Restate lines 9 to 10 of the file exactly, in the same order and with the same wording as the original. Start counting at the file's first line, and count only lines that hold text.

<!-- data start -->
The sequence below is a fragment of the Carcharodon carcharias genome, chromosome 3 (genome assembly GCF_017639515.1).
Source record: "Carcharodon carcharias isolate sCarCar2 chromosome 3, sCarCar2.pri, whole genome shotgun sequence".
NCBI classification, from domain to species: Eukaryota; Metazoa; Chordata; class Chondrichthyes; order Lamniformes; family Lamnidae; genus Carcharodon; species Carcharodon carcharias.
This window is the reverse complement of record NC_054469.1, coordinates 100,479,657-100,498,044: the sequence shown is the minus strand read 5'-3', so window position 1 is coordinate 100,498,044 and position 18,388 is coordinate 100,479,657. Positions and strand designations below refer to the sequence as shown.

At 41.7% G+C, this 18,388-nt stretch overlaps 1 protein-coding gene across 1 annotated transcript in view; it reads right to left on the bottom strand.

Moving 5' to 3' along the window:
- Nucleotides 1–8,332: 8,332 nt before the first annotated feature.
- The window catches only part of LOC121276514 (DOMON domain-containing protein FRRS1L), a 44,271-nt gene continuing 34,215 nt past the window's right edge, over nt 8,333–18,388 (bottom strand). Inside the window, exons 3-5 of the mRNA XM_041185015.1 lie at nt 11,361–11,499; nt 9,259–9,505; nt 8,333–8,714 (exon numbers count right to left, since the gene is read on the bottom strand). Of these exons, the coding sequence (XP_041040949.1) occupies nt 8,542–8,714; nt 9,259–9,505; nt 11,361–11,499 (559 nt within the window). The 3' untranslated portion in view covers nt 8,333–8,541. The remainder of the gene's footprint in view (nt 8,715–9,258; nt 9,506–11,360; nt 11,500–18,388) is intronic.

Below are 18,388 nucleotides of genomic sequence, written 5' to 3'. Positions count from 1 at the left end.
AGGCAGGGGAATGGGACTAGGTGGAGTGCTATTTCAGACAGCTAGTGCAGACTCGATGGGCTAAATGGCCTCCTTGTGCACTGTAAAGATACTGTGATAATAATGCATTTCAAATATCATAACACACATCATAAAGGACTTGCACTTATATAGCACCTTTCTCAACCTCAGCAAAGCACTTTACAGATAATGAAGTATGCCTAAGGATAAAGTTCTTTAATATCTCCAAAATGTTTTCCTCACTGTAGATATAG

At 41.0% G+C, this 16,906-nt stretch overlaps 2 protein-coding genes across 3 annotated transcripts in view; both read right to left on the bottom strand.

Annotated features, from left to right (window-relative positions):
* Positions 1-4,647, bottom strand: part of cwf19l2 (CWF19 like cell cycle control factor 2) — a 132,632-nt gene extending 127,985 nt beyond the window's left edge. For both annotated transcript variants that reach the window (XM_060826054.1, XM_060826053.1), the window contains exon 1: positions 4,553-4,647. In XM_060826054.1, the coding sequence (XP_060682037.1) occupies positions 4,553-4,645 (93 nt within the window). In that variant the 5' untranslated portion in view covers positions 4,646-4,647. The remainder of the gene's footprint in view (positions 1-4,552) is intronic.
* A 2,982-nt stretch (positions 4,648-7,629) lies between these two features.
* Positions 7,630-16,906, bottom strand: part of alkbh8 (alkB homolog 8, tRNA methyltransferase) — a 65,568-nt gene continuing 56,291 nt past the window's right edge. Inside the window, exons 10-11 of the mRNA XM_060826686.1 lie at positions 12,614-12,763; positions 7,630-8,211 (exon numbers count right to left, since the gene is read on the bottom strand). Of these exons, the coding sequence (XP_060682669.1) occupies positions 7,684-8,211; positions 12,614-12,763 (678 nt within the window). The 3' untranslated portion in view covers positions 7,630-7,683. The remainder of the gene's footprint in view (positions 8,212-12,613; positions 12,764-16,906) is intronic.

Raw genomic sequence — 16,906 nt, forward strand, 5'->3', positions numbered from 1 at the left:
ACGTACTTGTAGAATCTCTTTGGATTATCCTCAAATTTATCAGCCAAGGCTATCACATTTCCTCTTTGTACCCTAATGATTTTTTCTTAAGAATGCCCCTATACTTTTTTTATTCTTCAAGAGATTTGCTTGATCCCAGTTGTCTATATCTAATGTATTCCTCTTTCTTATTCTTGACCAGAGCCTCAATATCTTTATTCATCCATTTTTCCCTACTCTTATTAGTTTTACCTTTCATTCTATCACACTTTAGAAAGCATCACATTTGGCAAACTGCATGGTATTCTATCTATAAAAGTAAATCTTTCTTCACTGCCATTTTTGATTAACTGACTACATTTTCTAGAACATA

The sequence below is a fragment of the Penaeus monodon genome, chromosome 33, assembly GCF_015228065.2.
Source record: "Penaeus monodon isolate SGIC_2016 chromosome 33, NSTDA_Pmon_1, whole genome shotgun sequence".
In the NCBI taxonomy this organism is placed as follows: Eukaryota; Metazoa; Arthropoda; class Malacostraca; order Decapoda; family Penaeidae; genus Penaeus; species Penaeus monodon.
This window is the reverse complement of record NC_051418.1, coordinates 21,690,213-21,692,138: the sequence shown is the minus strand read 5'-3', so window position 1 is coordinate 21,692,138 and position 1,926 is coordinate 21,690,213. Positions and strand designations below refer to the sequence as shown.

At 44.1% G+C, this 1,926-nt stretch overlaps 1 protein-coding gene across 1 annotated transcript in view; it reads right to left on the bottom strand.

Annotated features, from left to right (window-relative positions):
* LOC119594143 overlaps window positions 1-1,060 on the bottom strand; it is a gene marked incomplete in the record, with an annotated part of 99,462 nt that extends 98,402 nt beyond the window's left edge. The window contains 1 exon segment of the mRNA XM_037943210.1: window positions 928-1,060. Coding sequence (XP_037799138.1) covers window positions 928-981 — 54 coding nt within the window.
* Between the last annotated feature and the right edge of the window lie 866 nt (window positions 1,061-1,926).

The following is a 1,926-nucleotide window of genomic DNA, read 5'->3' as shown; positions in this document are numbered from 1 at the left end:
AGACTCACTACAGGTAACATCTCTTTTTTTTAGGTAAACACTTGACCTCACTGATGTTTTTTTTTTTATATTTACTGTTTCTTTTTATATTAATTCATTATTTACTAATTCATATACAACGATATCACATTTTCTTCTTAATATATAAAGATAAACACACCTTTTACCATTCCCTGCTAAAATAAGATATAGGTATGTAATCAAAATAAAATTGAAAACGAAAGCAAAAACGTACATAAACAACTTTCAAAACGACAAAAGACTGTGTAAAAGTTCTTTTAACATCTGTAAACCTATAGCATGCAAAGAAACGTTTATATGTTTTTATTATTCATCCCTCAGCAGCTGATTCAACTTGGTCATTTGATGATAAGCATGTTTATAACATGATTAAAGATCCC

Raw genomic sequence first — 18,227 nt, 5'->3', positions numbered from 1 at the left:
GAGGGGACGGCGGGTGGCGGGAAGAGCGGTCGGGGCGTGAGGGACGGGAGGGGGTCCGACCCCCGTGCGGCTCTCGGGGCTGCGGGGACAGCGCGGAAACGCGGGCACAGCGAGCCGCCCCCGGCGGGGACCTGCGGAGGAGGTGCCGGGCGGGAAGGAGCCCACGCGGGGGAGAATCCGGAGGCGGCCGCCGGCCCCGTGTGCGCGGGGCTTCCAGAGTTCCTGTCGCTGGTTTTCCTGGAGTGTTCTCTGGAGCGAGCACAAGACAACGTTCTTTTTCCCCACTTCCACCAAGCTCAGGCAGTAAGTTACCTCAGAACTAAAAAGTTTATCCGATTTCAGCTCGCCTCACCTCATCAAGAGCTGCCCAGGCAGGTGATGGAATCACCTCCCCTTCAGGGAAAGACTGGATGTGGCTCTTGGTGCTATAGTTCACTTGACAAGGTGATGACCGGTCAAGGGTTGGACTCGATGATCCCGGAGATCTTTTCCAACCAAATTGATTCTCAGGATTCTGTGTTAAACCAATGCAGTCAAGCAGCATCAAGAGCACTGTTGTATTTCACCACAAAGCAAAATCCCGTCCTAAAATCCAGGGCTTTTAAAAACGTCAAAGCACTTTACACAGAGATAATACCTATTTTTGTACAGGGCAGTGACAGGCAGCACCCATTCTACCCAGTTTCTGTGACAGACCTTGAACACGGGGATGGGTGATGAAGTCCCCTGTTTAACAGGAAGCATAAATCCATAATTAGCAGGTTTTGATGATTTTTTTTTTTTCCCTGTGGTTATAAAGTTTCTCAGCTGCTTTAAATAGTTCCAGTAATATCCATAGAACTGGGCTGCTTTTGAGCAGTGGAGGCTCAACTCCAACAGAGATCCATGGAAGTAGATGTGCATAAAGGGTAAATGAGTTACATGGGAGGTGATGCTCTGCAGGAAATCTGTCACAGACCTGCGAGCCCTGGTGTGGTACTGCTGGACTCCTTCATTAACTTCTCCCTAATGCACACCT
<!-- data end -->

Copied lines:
Below are 18,388 nucleotides of genomic sequence, written 5' to 3'. Positions count from 1 at the left end.
AGGCAGGGGAATGGGACTAGGTGGAGTGCTATTTCAGACAGCTAGTGCAGACTCGATGGGCTAAATGGCCTCCTTGTGCACTGTAAAGATACTGTGATAATAATGCATTTCAAATATCATAACACACATCATAAAGGACTTGCACTTATATAGCACCTTTCTCAACCTCAGCAAAGCACTTTACAGATAATGAAGTATGCCTAAGGATAAAGTTCTTTAATATCTCCAAAATGTTTTCCTCACTGTAGATATAG